Favre was the third quarterback to go in the draft, as in the first round Dan McGwire (San Diego State) went 16th overall to Seattle and Todd Marinovich (USC) went 24th to Oakland. Right behind Favre with the 34th overall pick went Browning Neagle (Louisville) to the New York Jets.
“When we made the pick, I remember hearing in the background they would have rather taken Browning Neagle and all this chaos,’’ he said.
The problem for Favre was he clashed with then first-year Falcons coach Jerry Glanville and his coaching staff, which included offensive coordinator June Jones. Favre didn’t help himself considering his partying and freewheeling style, which at the time was kept rather quiet publicly, but something the quarterback admitted to later in his career.
Said Herock, “They ruined him down in our place, made a mockery of him. They didn’t know how to handle him.’’
What actually helped lead to the trade happened at the beginning of the 1991 season when Billy Joe Tolliver didn’t get the starting job in San Diego in preseason camp and several days later was traded to the Falcons for a fifth-round pick.
“I was told we needed a third-string quarterback and went out and got Billy,’’ said Herock. “Then I go out on the road for a week and come back for the game and see that Billy is activated as the second quarterback. I said, ‘What the hell is going on?’ But while I had control over picking the players, I couldn’t go into Jerry’s office and tell him who to play and who not to play.’’
While Miller as the starter that season, Tolliver played in seven games, but Favre threw only four passes (three incompletions and an interception) in what was a 10-6 season, a 27-20 win over New Orleans in the wild-card round before a 24-7 loss to Washington in the divisional playoffs.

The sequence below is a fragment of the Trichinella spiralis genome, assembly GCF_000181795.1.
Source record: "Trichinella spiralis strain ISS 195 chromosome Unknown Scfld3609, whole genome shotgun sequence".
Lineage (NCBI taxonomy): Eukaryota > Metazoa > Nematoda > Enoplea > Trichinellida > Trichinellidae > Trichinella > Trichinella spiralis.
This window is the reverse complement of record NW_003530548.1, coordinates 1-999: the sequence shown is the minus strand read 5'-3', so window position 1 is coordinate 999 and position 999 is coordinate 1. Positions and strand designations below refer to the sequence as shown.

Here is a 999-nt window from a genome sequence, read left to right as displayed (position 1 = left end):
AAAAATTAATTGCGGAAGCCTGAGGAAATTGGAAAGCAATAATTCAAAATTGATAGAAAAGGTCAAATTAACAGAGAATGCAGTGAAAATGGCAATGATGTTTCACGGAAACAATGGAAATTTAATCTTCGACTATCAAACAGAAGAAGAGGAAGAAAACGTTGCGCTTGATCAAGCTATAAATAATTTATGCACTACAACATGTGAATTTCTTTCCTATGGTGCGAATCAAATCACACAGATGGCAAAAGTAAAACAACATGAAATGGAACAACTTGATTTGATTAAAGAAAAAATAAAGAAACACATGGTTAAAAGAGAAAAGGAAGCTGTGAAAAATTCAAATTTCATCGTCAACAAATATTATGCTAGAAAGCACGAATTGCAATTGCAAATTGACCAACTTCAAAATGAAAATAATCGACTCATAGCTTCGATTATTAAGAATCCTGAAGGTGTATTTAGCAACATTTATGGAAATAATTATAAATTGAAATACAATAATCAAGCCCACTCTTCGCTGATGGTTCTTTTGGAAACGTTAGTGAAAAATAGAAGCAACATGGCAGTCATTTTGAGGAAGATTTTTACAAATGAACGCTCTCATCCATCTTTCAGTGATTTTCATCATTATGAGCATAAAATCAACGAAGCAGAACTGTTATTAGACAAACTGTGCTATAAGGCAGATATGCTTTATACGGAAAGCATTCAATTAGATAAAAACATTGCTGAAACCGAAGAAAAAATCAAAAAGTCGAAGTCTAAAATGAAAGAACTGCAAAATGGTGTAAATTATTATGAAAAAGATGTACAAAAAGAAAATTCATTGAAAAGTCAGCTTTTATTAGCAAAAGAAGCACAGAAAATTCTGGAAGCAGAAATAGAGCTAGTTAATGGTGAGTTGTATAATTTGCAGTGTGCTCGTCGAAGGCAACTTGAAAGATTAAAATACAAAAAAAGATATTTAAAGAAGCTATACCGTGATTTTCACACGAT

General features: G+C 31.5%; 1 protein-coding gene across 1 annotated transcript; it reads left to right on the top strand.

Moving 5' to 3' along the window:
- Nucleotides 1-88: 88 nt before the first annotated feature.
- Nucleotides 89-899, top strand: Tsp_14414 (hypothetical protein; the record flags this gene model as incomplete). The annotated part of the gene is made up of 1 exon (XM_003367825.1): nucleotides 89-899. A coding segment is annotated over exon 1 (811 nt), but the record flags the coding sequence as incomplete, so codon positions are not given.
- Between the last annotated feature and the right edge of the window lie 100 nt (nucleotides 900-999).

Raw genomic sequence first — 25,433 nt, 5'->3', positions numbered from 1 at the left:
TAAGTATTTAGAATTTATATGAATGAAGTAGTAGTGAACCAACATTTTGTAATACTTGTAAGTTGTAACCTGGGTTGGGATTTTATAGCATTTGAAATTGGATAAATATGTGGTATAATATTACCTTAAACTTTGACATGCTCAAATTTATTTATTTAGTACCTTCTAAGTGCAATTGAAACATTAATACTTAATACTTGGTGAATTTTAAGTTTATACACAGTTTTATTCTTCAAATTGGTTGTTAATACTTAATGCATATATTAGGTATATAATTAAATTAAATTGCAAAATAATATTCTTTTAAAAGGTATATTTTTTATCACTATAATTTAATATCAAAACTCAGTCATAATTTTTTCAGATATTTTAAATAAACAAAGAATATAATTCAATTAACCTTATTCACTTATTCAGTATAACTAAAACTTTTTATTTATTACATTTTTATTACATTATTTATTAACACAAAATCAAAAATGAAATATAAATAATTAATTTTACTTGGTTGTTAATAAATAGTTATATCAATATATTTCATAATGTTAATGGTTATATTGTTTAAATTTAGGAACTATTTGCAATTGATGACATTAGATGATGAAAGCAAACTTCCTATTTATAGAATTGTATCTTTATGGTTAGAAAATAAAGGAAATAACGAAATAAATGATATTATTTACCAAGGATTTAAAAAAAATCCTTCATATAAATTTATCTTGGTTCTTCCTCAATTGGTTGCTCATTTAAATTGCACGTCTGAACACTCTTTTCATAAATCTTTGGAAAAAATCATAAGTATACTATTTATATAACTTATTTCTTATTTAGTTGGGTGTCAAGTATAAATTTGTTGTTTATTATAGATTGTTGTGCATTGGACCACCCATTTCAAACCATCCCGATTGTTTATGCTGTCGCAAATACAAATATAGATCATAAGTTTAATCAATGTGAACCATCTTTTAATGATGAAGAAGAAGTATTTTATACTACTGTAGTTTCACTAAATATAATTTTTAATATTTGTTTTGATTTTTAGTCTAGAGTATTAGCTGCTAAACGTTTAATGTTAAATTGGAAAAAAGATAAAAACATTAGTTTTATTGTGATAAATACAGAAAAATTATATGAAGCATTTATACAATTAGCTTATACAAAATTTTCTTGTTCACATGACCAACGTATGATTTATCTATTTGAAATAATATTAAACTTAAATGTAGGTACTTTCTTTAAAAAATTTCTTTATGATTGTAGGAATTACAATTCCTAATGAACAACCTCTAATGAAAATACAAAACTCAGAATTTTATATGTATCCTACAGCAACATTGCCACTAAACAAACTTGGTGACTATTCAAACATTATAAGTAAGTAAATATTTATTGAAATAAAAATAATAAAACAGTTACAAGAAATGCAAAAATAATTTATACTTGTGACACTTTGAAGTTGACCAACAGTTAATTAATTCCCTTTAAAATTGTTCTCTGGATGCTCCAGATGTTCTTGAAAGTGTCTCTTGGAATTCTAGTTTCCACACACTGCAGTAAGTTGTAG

Meanwhile, the word around the coaching staff about Favre kept getting worse, and Herock started to believe he may have made a mistake.
“I remember Brett would see me and ask me when we were going to start playing him,’’ he said. “I am thinking we have a Pro Bowl quarterback in Chris Miller and this rookie is telling me he is the best quarterback on the team. But the coaches were telling me he was drunk in meetings, was fat and erratic. After the season, I didn’t have much of a leg to stand on. I thought it may be time to fess up and get rid of my mistake.’’
Having worked with Green Bay general manager Ron Wolf in both Oakland and Tampa Bay, Herock knew the Packers liked Favre. So Herock went to work.
“We were in a meeting and I remember one of the coaches saying I would be a genius if I could get a first-round pick for Brett,’’ he said. “I even asked for two first-round picks.’’
The rest is now history as Favre was traded after the ’91 season for Green Bay’s second first-rounder in 1992, which turned out to be running back Tony Smith from Southern Miss (19th overall). Smith never did much while Favre threw for 71,838 yards, 508 touchdowns and led the Packers to 11 postseasons, including two Super Bowls and one world title.
“When I made the pick of Brett, I thought I was drafting a great player,’’ said Herock. “I saw a kid with a strong arm but the biggest thing was I saw a kid who could win.’’
And that Favre did.